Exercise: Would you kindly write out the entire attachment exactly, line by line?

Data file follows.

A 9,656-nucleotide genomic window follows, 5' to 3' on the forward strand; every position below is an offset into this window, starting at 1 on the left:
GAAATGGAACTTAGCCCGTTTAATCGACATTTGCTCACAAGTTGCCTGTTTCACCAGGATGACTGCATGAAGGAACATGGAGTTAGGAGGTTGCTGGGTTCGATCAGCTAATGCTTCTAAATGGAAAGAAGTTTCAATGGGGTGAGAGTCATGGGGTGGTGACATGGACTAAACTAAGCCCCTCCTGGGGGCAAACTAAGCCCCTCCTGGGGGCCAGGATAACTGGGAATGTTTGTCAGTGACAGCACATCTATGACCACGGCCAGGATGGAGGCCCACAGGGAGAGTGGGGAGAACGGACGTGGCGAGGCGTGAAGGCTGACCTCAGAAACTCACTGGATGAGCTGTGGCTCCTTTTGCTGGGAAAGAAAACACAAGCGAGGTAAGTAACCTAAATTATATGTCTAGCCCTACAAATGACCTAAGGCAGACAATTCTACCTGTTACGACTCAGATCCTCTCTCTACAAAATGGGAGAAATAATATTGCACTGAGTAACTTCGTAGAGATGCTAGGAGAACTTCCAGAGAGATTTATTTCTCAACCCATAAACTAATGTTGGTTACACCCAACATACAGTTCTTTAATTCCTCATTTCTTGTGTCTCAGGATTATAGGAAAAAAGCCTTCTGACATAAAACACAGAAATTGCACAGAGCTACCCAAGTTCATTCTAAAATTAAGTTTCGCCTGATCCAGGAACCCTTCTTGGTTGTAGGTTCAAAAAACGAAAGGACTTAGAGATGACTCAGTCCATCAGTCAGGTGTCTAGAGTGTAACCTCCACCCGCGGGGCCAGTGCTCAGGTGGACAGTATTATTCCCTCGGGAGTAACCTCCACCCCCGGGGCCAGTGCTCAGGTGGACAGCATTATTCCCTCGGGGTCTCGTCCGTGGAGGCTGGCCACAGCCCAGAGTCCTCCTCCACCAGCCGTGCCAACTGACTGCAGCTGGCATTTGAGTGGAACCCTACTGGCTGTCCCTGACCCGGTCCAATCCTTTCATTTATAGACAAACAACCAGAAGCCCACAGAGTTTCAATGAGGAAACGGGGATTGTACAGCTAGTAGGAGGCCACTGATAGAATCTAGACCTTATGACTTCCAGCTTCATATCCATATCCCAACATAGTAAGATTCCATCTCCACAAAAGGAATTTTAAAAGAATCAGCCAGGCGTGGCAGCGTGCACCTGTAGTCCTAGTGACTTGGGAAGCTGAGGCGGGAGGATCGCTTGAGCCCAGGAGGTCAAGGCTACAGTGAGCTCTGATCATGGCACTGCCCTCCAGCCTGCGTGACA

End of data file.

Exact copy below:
A 9,656-nucleotide genomic window follows, 5' to 3' on the forward strand; every position below is an offset into this window, starting at 1 on the left:
GAAATGGAACTTAGCCCGTTTAATCGACATTTGCTCACAAGTTGCCTGTTTCACCAGGATGACTGCATGAAGGAACATGGAGTTAGGAGGTTGCTGGGTTCGATCAGCTAATGCTTCTAAATGGAAAGAAGTTTCAATGGGGTGAGAGTCATGGGGTGGTGACATGGACTAAACTAAGCCCCTCCTGGGGGCAAACTAAGCCCCTCCTGGGGGCCAGGATAACTGGGAATGTTTGTCAGTGACAGCACATCTATGACCACGGCCAGGATGGAGGCCCACAGGGAGAGTGGGGAGAACGGACGTGGCGAGGCGTGAAGGCTGACCTCAGAAACTCACTGGATGAGCTGTGGCTCCTTTTGCTGGGAAAGAAAACACAAGCGAGGTAAGTAACCTAAATTATATGTCTAGCCCTACAAATGACCTAAGGCAGACAATTCTACCTGTTACGACTCAGATCCTCTCTCTACAAAATGGGAGAAATAATATTGCACTGAGTAACTTCGTAGAGATGCTAGGAGAACTTCCAGAGAGATTTATTTCTCAACCCATAAACTAATGTTGGTTACACCCAACATACAGTTCTTTAATTCCTCATTTCTTGTGTCTCAGGATTATAGGAAAAAAGCCTTCTGACATAAAACACAGAAATTGCACAGAGCTACCCAAGTTCATTCTAAAATTAAGTTTCGCCTGATCCAGGAACCCTTCTTGGTTGTAGGTTCAAAAAACGAAAGGACTTAGAGATGACTCAGTCCATCAGTCAGGTGTCTAGAGTGTAACCTCCACCCGCGGGGCCAGTGCTCAGGTGGACAGTATTATTCCCTCGGGAGTAACCTCCACCCCCGGGGCCAGTGCTCAGGTGGACAGCATTATTCCCTCGGGGTCTCGTCCGTGGAGGCTGGCCACAGCCCAGAGTCCTCCTCCACCAGCCGTGCCAACTGACTGCAGCTGGCATTTGAGTGGAACCCTACTGGCTGTCCCTGACCCGGTCCAATCCTTTCATTTATAGACAAACAACCAGAAGCCCACAGAGTTTCAATGAGGAAACGGGGATTGTACAGCTAGTAGGAGGCCACTGATAGAATCTAGACCTTATGACTTCCAGCTTCATATCCATATCCCAACATAGTAAGATTCCATCTCCACAAAAGGAATTTTAAAAGAATCAGCCAGGCGTGGCAGCGTGCACCTGTAGTCCTAGTGACTTGGGAAGCTGAGGCGGGAGGATCGCTTGAGCCCAGGAGGTCAAGGCTACAGTGAGCTCTGATCATGGCACTGCCCTCCAGCCTGCGTGACA